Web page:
Recently, computerized tomography (CT) has been considered the gold standard for evaluating muscle mass and quality due to its accuracy, operator independence, reproducibility, and non-invasiveness. As CT scans are a regular part of the standard cancer staging in most cases, additional exposure to radiation doses can be avoided for body composition measurement in cancer patients [3]. CT-based measurement of the skeletal muscle area (SMA) is usually performed in the total abdominal wall musculature (i.e., erector spinae, multifidus, quadratus lumborum, psoas, rectus abdominis, external obliques, internal obliques, and transversus abdominis). Skeletal muscle index (SMI), an SMA adjusted for height squared at the third lumbar vertebra (L3) level, is considered a major determinant of muscle mass. Skeletal muscle index below the threshold has been considered a risk factor for survival outcomes in patients with gastrointestinal malignancies [4-10]. Fat in skeletal muscles is present in the form of intermuscular adipose tissue, intramuscular adipose tissue, or intramyocellular lipids [11]. CT can detect changes in muscle fat while circumventing the need for invasive muscle biopsy [12]. Muscle radiation attenuation (MRA), which is calculated using CT images, is a radiologic index of muscle fat content; the values of the mean MRA are inversely correlated with muscle fat content [12]. Skeletal muscle radiation attenuation (SMRA) within the total abdominal wall musculature has been reported as a determinant of survival in various gastrointestinal tumors [13-16].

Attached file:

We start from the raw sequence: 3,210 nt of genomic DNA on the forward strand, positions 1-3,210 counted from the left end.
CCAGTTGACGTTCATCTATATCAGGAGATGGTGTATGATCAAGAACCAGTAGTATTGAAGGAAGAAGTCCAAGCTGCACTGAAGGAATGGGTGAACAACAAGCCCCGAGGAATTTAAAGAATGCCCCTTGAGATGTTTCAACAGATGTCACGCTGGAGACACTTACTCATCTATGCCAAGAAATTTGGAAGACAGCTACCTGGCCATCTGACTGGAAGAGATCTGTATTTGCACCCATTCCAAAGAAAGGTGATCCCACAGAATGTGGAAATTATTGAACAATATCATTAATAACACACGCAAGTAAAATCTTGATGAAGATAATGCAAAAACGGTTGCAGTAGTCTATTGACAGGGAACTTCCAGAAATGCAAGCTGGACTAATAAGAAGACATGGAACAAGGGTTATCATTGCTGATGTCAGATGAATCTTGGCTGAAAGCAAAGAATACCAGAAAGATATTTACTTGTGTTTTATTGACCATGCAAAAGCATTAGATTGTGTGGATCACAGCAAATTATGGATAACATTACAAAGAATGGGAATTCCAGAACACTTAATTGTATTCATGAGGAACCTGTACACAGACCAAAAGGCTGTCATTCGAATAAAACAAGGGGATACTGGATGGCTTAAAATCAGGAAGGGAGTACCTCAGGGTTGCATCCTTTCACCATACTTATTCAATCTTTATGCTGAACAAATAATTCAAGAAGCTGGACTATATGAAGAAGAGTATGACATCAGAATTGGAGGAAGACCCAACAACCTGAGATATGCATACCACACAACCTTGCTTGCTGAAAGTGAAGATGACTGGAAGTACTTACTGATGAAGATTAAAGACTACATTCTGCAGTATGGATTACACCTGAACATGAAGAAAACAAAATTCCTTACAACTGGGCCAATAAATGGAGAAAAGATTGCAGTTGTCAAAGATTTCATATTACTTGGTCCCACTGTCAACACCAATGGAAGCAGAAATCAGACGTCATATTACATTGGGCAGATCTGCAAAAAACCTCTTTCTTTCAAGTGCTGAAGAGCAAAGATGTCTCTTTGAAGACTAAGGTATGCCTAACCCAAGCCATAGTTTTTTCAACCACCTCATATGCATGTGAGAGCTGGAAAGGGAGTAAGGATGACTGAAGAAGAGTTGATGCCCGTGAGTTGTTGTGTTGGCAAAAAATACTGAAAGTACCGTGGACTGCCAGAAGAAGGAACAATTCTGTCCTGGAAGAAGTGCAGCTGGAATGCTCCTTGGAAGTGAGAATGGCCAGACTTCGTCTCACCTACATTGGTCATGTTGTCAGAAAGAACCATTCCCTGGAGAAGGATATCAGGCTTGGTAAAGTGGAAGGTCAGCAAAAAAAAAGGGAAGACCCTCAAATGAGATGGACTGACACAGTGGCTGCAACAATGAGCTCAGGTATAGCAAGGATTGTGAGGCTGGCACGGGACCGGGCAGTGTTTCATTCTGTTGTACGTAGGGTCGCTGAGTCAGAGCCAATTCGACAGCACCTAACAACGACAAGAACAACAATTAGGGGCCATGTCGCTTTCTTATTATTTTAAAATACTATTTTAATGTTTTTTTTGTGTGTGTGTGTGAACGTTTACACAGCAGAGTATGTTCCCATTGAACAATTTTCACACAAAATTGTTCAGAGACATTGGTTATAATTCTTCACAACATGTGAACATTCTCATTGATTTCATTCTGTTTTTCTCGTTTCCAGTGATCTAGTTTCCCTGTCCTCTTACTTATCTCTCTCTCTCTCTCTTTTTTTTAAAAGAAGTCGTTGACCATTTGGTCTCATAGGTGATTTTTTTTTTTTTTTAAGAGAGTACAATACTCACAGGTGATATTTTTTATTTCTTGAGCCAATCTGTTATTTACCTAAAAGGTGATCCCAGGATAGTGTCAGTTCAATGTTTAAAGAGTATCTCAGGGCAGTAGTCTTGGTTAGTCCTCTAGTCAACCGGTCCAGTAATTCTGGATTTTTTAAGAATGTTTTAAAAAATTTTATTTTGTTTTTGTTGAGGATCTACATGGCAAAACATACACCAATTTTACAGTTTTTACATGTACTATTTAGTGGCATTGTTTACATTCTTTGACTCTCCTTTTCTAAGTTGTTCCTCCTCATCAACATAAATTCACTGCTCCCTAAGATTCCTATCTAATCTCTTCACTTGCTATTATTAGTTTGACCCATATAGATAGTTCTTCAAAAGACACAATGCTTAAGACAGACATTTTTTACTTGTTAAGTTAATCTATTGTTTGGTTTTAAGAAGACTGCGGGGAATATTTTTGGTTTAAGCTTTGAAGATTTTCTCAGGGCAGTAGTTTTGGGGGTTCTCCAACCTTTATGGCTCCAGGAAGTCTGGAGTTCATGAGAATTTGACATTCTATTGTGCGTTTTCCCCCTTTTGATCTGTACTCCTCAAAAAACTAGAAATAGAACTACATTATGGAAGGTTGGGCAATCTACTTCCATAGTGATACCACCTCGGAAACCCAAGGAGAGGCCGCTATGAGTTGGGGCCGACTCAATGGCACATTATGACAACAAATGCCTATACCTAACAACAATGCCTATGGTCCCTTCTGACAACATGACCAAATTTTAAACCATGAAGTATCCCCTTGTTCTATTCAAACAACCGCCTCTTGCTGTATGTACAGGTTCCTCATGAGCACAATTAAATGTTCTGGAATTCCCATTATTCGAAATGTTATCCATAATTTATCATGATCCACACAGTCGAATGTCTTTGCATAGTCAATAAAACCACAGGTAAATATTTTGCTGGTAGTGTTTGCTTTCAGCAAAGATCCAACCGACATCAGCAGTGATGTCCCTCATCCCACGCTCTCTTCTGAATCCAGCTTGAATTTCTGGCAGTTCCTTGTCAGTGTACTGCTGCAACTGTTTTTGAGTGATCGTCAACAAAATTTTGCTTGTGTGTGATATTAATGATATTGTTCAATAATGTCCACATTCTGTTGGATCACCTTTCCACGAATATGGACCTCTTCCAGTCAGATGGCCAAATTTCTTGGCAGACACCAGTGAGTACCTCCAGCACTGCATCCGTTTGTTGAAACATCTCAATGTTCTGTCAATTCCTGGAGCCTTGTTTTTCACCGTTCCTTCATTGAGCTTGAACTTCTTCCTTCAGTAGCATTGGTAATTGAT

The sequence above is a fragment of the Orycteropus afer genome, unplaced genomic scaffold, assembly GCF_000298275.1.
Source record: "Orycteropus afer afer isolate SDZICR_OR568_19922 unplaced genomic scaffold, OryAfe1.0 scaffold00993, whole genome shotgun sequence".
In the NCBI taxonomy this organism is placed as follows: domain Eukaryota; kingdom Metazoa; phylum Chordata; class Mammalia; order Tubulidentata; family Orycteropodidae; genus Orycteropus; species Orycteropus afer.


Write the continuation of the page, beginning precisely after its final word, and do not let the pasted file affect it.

Recently, CT-based measurements of the paraspinal muscle area (PMA) have attracted attention. The paraspinal muscle index (PMI), a PMA adjusted for height squared at the L3 level, has been reported to be a significant determinant of survival in patients with gastrointestinal malignancies [16-18]. In addition, paraspinal muscle radiation attenuation (PMRA) was considered a significant prognostic factor for survival outcomes in stage I-II GC patients [19]. However, the clinical significance of PMI and PMRA compared to that of SMI and SMRA is unclear.